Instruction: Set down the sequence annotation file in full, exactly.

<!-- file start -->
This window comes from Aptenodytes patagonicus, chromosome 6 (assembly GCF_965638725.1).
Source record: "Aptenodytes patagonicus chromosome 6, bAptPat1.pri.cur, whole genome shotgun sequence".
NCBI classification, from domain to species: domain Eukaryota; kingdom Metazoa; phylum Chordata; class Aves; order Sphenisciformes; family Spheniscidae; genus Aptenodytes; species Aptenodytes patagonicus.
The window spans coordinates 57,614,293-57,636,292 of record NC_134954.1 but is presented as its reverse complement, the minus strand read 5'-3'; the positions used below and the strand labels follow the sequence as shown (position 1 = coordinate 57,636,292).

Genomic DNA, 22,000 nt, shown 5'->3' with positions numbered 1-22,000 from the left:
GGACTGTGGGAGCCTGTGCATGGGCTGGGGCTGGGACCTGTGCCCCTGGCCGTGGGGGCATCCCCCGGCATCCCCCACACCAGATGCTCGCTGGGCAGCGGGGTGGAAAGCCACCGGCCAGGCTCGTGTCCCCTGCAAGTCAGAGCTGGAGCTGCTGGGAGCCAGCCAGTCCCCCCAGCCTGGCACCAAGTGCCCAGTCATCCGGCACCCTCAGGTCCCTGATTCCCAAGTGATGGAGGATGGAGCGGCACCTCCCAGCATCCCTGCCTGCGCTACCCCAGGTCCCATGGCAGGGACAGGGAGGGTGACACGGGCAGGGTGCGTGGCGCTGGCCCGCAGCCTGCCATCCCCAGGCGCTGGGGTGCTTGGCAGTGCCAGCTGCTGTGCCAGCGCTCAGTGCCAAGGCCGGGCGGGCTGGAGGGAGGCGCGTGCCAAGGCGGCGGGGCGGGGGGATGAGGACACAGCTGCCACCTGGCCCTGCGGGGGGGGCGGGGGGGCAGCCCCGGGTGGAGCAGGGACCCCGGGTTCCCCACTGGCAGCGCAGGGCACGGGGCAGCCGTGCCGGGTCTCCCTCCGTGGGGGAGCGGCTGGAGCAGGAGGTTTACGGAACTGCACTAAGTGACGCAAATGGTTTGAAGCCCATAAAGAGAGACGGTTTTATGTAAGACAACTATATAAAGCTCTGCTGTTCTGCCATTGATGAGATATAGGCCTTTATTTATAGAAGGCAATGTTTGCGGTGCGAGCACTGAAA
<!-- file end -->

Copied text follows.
This window comes from Aptenodytes patagonicus, chromosome 6 (assembly GCF_965638725.1).
Source record: "Aptenodytes patagonicus chromosome 6, bAptPat1.pri.cur, whole genome shotgun sequence".
NCBI classification, from domain to species: domain Eukaryota; kingdom Metazoa; phylum Chordata; class Aves; order Sphenisciformes; family Spheniscidae; genus Aptenodytes; species Aptenodytes patagonicus.
The window spans coordinates 57,614,293-57,636,292 of record NC_134954.1 but is presented as its reverse complement, the minus strand read 5'-3'; the positions used below and the strand labels follow the sequence as shown (position 1 = coordinate 57,636,292).

Genomic DNA, 22,000 nt, shown 5'->3' with positions numbered 1-22,000 from the left:
GGACTGTGGGAGCCTGTGCATGGGCTGGGGCTGGGACCTGTGCCCCTGGCCGTGGGGGCATCCCCCGGCATCCCCCACACCAGATGCTCGCTGGGCAGCGGGGTGGAAAGCCACCGGCCAGGCTCGTGTCCCCTGCAAGTCAGAGCTGGAGCTGCTGGGAGCCAGCCAGTCCCCCCAGCCTGGCACCAAGTGCCCAGTCATCCGGCACCCTCAGGTCCCTGATTCCCAAGTGATGGAGGATGGAGCGGCACCTCCCAGCATCCCTGCCTGCGCTACCCCAGGTCCCATGGCAGGGACAGGGAGGGTGACACGGGCAGGGTGCGTGGCGCTGGCCCGCAGCCTGCCATCCCCAGGCGCTGGGGTGCTTGGCAGTGCCAGCTGCTGTGCCAGCGCTCAGTGCCAAGGCCGGGCGGGCTGGAGGGAGGCGCGTGCCAAGGCGGCGGGGCGGGGGGATGAGGACACAGCTGCCACCTGGCCCTGCGGGGGGGGCGGGGGGGCAGCCCCGGGTGGAGCAGGGACCCCGGGTTCCCCACTGGCAGCGCAGGGCACGGGGCAGCCGTGCCGGGTCTCCCTCCGTGGGGGAGCGGCTGGAGCAGGAGGTTTACGGAACTGCACTAAGTGACGCAAATGGTTTGAAGCCCATAAAGAGAGACGGTTTTATGTAAGACAACTATATAAAGCTCTGCTGTTCTGCCATTGATGAGATATAGGCCTTTATTTATAGAAGGCAATGTTTGCGGTGCGAGCACTGAAA